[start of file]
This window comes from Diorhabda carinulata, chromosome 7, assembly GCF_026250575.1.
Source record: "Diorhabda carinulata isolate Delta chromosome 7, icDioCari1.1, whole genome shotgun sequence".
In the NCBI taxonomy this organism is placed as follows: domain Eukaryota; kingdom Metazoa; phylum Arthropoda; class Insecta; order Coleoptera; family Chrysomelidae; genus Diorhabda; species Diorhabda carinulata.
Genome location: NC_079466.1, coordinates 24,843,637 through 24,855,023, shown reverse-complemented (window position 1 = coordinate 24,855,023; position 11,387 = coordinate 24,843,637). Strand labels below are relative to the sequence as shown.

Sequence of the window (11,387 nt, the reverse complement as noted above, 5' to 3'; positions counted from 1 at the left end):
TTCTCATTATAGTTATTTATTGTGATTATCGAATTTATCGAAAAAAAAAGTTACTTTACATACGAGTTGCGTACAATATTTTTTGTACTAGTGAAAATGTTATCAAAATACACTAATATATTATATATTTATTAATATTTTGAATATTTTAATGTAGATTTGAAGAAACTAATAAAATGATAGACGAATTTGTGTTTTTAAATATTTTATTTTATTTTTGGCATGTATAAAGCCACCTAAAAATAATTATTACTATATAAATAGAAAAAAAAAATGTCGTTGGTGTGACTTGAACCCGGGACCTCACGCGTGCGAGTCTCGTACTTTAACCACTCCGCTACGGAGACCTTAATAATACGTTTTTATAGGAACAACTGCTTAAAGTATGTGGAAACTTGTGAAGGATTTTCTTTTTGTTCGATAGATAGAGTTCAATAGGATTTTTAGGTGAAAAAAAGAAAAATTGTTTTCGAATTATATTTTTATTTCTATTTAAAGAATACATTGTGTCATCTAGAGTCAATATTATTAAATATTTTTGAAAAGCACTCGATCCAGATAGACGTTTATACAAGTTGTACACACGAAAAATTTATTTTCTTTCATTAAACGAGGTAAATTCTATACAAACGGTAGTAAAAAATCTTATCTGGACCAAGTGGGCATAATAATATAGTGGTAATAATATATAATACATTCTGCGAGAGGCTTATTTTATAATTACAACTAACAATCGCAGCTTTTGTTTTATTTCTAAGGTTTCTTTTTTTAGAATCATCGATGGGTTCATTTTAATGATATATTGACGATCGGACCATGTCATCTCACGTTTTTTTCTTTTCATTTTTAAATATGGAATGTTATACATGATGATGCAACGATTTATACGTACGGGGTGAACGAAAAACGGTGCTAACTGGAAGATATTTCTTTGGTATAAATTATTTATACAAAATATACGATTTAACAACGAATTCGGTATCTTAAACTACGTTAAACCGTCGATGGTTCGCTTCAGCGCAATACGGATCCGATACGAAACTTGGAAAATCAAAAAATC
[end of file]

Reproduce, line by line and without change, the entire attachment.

This window comes from Diorhabda carinulata, chromosome 7, assembly GCF_026250575.1.
Source record: "Diorhabda carinulata isolate Delta chromosome 7, icDioCari1.1, whole genome shotgun sequence".
In the NCBI taxonomy this organism is placed as follows: domain Eukaryota; kingdom Metazoa; phylum Arthropoda; class Insecta; order Coleoptera; family Chrysomelidae; genus Diorhabda; species Diorhabda carinulata.
Genome location: NC_079466.1, coordinates 24,843,637 through 24,855,023, shown reverse-complemented (window position 1 = coordinate 24,855,023; position 11,387 = coordinate 24,843,637). Strand labels below are relative to the sequence as shown.

Sequence of the window (11,387 nt, the reverse complement as noted above, 5' to 3'; positions counted from 1 at the left end):
TTCTCATTATAGTTATTTATTGTGATTATCGAATTTATCGAAAAAAAAAGTTACTTTACATACGAGTTGCGTACAATATTTTTTGTACTAGTGAAAATGTTATCAAAATACACTAATATATTATATATTTATTAATATTTTGAATATTTTAATGTAGATTTGAAGAAACTAATAAAATGATAGACGAATTTGTGTTTTTAAATATTTTATTTTATTTTTGGCATGTATAAAGCCACCTAAAAATAATTATTACTATATAAATAGAAAAAAAAAATGTCGTTGGTGTGACTTGAACCCGGGACCTCACGCGTGCGAGTCTCGTACTTTAACCACTCCGCTACGGAGACCTTAATAATACGTTTTTATAGGAACAACTGCTTAAAGTATGTGGAAACTTGTGAAGGATTTTCTTTTTGTTCGATAGATAGAGTTCAATAGGATTTTTAGGTGAAAAAAAGAAAAATTGTTTTCGAATTATATTTTTATTTCTATTTAAAGAATACATTGTGTCATCTAGAGTCAATATTATTAAATATTTTTGAAAAGCACTCGATCCAGATAGACGTTTATACAAGTTGTACACACGAAAAATTTATTTTCTTTCATTAAACGAGGTAAATTCTATACAAACGGTAGTAAAAAATCTTATCTGGACCAAGTGGGCATAATAATATAGTGGTAATAATATATAATACATTCTGCGAGAGGCTTATTTTATAATTACAACTAACAATCGCAGCTTTTGTTTTATTTCTAAGGTTTCTTTTTTTAGAATCATCGATGGGTTCATTTTAATGATATATTGACGATCGGACCATGTCATCTCACGTTTTTTTCTTTTCATTTTTAAATATGGAATGTTATACATGATGATGCAACGATTTATACGTACGGGGTGAACGAAAAACGGTGCTAACTGGAAGATATTTCTTTGGTATAAATTATTTATACAAAATATACGATTTAACAACGAATTCGGTATCTTAAACTACGTTAAACCGTCGATGGTTCGCTTCAGCGCAATACGGATCCGATACGAAACTTGGAAAATCAAAAAATC